Putting down roots in the Forest City, a couple creates a unique recipe for a bakery business expansion
Photo: Tommaso Altrui and Serena Bird
TOMMASO ALTRUI AND Serena Bird operated a gelato shop in Italy, but when they immigrated to Canada and experienced their first Canadian winter, they figured, “It’s too cold in Canada to sell ice cream year round.”
Luckily, Serena is also a skilled baker and cake decorator, and that became the focus of a new business, La Cakery, which they opened in Brampton in 2012.
Last year, they trademarked La Cakery’s name and licensed a new owner in Brampton to use the brand and Serena’s recipes, while they moved to London to open a second store. The couple has four children, ranging in age from five to 21, the youngest three still at home.
This year, their focus is on pursuing more licensing partnerships. There are already two new confirmed locations, which will open this spring in Mississauga and Oakville. “One of our goals is to create the first franchised cake company in Canada,” says Altrui.
With that end in mind, the couple rented space in a commercial area on Leathorne Street, which will eventually serve as a training kitchen and headquarters for a La Cakery franchise system. While Altrui manages that part of the business plan, Bird is busy creating cakes for retail and corporate clients—a steady stream of them have found their way to the shop since it opened in November.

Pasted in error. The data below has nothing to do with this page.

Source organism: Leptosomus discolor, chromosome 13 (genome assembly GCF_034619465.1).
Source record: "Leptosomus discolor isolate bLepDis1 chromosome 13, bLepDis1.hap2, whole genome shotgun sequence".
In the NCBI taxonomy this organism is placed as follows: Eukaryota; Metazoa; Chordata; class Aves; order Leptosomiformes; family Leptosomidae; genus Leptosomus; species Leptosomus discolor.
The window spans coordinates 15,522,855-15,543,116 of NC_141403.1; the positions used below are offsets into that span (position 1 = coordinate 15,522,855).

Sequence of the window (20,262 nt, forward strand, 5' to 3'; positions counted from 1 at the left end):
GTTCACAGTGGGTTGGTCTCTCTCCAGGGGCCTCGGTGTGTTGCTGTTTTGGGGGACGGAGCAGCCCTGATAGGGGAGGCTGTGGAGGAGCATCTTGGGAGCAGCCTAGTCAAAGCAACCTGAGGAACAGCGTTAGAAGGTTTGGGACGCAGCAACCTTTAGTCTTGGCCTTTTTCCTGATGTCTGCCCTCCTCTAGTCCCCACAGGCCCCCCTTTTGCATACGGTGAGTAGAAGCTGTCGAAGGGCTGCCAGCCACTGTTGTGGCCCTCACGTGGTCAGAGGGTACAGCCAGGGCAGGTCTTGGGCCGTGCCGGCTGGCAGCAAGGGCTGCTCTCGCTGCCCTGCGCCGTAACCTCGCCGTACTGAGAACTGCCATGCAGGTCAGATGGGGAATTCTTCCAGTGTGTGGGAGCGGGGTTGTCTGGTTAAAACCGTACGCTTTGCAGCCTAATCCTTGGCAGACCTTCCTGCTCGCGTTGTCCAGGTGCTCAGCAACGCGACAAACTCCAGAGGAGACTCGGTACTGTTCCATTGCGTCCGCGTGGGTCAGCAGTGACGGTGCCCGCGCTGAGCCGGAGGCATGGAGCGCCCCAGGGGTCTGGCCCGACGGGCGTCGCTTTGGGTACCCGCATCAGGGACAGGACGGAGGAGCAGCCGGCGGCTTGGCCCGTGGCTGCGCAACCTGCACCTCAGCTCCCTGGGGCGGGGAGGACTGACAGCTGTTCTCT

“One of our goals is to create the first franchised cake company in Canada” —Tommaso Altrui
“We used a lot of social networking sites—Instagram, Facebook Google Ads—before we opened, but a lot of people find us through word-of-mouth,” says Bird. “Cakes have to look good, but they also have to taste good. There are a lot of talented decorators out there. What makes our cakes different is the taste, and our fillings are very light.”
Bird makes everything from scratch, using less sugar in the batters and icing than traditional recipes call for, and offering egg-, dairy-, lactose- and sugar-free options. “We do a lot of special occasion cakes, but we also have walk-ins who are looking for a nice cake for dessert,” says Bird. A basic cake can cost as little as $30; the price for a custom order can climb into the thousands.
In addition to serving as the company’s chief baker and trainer for new La Cakery owners, Bird is also the quality-control person. “I do surprise visits to the Brampton store to ensure that the product is up to our standards,” she says.
She is planning to do regular site visits to the new locations as well, and recognizes that, by doing so, the franchising side of business will need to grow slowly. “We have had interest from as far away as Vancouver, but we’re not there yet,” she says. Kym Wolfe